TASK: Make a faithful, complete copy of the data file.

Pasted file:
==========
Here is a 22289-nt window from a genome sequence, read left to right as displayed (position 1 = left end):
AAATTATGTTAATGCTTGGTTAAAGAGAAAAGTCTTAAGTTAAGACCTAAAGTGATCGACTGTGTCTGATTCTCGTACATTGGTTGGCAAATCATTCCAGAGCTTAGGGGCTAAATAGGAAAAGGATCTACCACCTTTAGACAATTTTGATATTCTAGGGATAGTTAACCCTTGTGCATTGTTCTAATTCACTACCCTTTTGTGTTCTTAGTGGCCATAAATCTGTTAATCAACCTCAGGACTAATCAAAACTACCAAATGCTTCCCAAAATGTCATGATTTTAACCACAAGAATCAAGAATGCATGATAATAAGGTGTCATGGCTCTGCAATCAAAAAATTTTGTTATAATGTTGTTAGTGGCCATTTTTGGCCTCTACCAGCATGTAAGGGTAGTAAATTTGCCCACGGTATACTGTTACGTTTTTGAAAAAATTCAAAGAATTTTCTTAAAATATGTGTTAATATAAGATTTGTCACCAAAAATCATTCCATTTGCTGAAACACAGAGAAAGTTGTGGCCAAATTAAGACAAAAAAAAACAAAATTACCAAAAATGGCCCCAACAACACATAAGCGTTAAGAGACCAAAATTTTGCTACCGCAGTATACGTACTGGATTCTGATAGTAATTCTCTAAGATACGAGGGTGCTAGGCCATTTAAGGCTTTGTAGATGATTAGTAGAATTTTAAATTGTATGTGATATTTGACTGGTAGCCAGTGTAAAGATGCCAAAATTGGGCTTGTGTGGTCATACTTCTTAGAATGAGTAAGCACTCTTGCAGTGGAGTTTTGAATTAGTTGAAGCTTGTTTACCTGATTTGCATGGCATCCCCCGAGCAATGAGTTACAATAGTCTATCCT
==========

Here is a 22289-nt window from a genome sequence, read left to right as displayed (position 1 = left end):
AAATTATGTTAATGCTTGGTTAAAGAGAAAAGTCTTAAGTTAAGACCTAAAGTGATCGACTGTGTCTGATTCTCGTACATTGGTTGGCAAATCATTCCAGAGCTTAGGGGCTAAATAGGAAAAGGATCTACCACCTTTAGACAATTTTGATATTCTAGGGATAGTTAACCCTTGTGCATTGTTCTAATTCACTACCCTTTTGTGTTCTTAGTGGCCATAAATCTGTTAATCAACCTCAGGACTAATCAAAACTACCAAATGCTTCCCAAAATGTCATGATTTTAACCACAAGAATCAAGAATGCATGATAATAAGGTGTCATGGCTCTGCAATCAAAAAATTTTGTTATAATGTTGTTAGTGGCCATTTTTGGCCTCTACCAGCATGTAAGGGTAGTAAATTTGCCCACGGTATACTGTTACGTTTTTGAAAAAATTCAAAGAATTTTCTTAAAATATGTGTTAATATAAGATTTGTCACCAAAAATCATTCCATTTGCTGAAACACAGAGAAAGTTGTGGCCAAATTAAGACAAAAAAAAACAAAATTACCAAAAATGGCCCCAACAACACATAAGCGTTAAGAGACCAAAATTTTGCTACCGCAGTATACGTACTGGATTCTGATAGTAATTCTCTAAGATACGAGGGTGCTAGGCCATTTAAGGCTTTGTAGATGATTAGTAGAATTTTAAATTGTATGTGATATTTGACTGGTAGCCAGTGTAAAGATGCCAAAATTGGGCTTGTGTGGTCATACTTCTTAGAATGAGTAAGCACTCTTGCAGTGGAGTTTTGAATTAGTTGAAGCTTGTTTACCTGATTTGCATGGCATCCCCCGAGCAATGAGTTACAATAGTCTATCCT